His eldest daughter fought to have his body unfrozen and cremated, but gave up the fight when she ran out of money.  No one will ever know the truth behind the decisions made by or on behalf of Ted Williams-much has been written & is still being written about this particular case which was definitely not the intention of Ted Williams.

LegacyTracker helps families and individuals better prepare themselves for emergency situations that all happen to be on the rise including death, incapacity, Identity Theft, Natural and Physical Disasters. With the added feature of Alerts & Reminders, we hope LegacyTracker will help facilitate important family discussions that too many have put off, concerning estate planning and final wishes. The flexible sharing feature built into LegacyTracker allows individuals & families share any or all of their information with loved ones or Advisors.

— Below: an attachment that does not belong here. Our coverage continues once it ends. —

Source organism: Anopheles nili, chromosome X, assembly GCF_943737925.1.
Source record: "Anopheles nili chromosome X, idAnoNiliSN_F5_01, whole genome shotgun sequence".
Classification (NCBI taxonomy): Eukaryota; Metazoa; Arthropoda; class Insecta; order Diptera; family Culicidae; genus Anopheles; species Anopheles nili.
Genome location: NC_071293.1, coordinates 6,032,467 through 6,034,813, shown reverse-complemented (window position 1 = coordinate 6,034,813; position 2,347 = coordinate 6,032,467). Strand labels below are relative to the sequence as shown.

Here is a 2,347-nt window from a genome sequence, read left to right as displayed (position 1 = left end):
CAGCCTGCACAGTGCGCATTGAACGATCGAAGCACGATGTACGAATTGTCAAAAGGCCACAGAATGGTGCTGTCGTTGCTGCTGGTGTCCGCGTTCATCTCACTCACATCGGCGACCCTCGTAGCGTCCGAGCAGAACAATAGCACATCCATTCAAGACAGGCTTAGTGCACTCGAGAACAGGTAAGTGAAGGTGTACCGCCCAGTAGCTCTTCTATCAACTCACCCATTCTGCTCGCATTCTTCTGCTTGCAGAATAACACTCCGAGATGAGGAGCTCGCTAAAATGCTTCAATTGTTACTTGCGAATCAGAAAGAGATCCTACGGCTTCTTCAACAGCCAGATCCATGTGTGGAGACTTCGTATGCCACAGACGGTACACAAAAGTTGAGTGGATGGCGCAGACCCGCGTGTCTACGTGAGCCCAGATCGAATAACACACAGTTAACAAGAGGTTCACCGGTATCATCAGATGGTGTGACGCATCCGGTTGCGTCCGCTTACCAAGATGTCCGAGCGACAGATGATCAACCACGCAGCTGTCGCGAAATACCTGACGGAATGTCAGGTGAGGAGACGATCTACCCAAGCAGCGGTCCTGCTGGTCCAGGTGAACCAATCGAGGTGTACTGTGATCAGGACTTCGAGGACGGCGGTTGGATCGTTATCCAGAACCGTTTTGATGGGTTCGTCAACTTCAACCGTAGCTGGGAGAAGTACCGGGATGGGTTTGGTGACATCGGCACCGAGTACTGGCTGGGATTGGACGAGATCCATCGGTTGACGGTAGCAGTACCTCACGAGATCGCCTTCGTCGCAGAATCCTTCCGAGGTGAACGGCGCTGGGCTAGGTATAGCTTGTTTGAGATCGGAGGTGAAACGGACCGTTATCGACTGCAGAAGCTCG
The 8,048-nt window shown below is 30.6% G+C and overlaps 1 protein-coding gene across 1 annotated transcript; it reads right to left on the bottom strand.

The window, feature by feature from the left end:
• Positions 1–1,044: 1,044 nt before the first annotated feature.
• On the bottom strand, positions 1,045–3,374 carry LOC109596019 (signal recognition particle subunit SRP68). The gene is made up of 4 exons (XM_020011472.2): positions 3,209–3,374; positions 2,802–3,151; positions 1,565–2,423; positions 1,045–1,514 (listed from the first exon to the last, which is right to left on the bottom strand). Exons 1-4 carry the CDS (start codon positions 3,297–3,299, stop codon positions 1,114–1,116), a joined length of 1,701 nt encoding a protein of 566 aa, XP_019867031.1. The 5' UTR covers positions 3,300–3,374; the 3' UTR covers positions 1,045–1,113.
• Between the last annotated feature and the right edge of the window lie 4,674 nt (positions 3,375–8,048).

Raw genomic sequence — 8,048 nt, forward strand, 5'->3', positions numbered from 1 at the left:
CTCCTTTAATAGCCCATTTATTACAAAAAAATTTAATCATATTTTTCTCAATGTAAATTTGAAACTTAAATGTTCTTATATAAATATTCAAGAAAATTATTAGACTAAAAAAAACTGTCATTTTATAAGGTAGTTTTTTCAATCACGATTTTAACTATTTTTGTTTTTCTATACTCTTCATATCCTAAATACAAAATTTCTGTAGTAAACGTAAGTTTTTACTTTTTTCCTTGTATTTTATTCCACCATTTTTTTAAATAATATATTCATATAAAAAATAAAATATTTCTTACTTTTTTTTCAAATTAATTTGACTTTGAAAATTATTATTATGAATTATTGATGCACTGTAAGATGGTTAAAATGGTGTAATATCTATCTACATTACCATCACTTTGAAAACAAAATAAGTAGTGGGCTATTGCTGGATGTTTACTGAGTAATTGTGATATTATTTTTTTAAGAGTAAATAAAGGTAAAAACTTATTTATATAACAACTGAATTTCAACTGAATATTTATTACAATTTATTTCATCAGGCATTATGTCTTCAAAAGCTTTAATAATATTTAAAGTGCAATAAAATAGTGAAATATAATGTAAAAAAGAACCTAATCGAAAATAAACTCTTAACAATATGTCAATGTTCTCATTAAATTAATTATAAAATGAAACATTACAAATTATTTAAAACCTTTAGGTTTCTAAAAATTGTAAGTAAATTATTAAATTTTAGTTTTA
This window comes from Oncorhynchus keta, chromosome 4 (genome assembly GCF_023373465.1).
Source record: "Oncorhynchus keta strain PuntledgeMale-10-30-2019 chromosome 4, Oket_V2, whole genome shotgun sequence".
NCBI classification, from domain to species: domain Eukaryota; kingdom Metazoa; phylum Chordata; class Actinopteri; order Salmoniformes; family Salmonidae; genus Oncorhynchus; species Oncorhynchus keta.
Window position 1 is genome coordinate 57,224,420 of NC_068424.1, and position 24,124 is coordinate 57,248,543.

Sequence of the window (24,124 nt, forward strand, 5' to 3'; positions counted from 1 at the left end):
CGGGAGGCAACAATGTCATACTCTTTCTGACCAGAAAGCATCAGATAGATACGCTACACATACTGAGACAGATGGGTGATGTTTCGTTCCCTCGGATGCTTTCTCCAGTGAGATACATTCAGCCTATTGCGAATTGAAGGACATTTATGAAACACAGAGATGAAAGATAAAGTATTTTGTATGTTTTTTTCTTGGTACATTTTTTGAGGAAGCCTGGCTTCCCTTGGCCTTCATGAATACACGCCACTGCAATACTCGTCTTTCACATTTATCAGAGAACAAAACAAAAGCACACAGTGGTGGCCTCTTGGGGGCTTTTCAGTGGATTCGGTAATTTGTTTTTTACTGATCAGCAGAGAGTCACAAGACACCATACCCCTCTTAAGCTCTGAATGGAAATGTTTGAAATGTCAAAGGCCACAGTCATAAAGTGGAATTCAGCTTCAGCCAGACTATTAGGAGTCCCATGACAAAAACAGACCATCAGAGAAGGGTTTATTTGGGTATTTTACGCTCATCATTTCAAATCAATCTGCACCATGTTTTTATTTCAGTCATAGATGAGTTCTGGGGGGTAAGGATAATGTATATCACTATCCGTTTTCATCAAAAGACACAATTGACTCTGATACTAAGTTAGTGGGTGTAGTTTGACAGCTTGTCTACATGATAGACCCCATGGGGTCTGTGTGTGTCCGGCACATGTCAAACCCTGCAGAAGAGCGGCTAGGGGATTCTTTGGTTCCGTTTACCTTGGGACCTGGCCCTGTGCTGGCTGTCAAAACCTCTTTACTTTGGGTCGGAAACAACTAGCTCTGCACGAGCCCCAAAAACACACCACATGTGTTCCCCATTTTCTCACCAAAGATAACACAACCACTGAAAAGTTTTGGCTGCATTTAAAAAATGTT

Life is…. complicated. Death more so. Get Organized.

Orginally published Jan 13 2013

Stop procrastinating…Get your stuff together (please)….

This is a poster published first in the Wall Street in 2011 – It’s a good one..with an article from Saabira Chaudhuri titled “The 25 documents you need before you Die”  It’s cdrtainly an attention grabber.

25 important documents article

It’s a great poster and a fascinating story which talks about the financial consequences that befalls your family and loved ones if you fail to keep all your documents and important papers in order. In the US where they track, report and actively look for owners of unclaimed funds they know that the toll is great. $33B (now $58B) approximately in unclaimed bank accounts and other assets like paid up insurance policies.

You may or may not know (maybe this is your first visit here) that Canada is not so lucky. Only 2 provinces have any real unclaimed intangible property legislation in place (Alberta & Quebec).  That’s not the way it should be but that’s the way it is right now in Canada.

That sad fact, makes it even more critical to ensure that your records are organized and shared to make sure you reduce the financial risk that comes from not being so organized. So yes. Please stop procrastinating around this topic.

Read the article from the Wall Street Jounal here